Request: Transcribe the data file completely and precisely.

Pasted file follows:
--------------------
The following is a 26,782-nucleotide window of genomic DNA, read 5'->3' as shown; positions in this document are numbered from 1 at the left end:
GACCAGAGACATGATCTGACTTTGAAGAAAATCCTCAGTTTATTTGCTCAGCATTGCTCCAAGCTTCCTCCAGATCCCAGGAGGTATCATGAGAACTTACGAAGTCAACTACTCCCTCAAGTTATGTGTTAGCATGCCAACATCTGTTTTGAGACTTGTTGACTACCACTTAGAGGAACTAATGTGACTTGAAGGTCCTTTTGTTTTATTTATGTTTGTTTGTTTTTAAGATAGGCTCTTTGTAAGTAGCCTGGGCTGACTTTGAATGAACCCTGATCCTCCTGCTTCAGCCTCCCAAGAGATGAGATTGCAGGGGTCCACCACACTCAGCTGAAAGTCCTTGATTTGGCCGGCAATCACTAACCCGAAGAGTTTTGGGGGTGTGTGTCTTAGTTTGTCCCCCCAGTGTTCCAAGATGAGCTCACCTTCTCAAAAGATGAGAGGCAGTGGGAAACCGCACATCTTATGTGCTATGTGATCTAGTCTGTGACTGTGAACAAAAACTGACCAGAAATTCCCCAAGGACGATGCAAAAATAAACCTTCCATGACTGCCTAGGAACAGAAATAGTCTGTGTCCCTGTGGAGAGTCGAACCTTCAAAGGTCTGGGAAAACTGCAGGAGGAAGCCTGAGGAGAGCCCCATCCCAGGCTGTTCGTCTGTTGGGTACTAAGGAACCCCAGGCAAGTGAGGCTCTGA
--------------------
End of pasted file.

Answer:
The following is a 26,782-nucleotide window of genomic DNA, read 5'->3' as shown; positions in this document are numbered from 1 at the left end:
GACCAGAGACATGATCTGACTTTGAAGAAAATCCTCAGTTTATTTGCTCAGCATTGCTCCAAGCTTCCTCCAGATCCCAGGAGGTATCATGAGAACTTACGAAGTCAACTACTCCCTCAAGTTATGTGTTAGCATGCCAACATCTGTTTTGAGACTTGTTGACTACCACTTAGAGGAACTAATGTGACTTGAAGGTCCTTTTGTTTTATTTATGTTTGTTTGTTTTTAAGATAGGCTCTTTGTAAGTAGCCTGGGCTGACTTTGAATGAACCCTGATCCTCCTGCTTCAGCCTCCCAAGAGATGAGATTGCAGGGGTCCACCACACTCAGCTGAAAGTCCTTGATTTGGCCGGCAATCACTAACCCGAAGAGTTTTGGGGGTGTGTGTCTTAGTTTGTCCCCCCAGTGTTCCAAGATGAGCTCACCTTCTCAAAAGATGAGAGGCAGTGGGAAACCGCACATCTTATGTGCTATGTGATCTAGTCTGTGACTGTGAACAAAAACTGACCAGAAATTCCCCAAGGACGATGCAAAAATAAACCTTCCATGACTGCCTAGGAACAGAAATAGTCTGTGTCCCTGTGGAGAGTCGAACCTTCAAAGGTCTGGGAAAACTGCAGGAGGAAGCCTGAGGAGAGCCCCATCCCAGGCTGTTCGTCTGTTGGGTACTAAGGAACCCCAGGCAAGTGAGGCTCTGA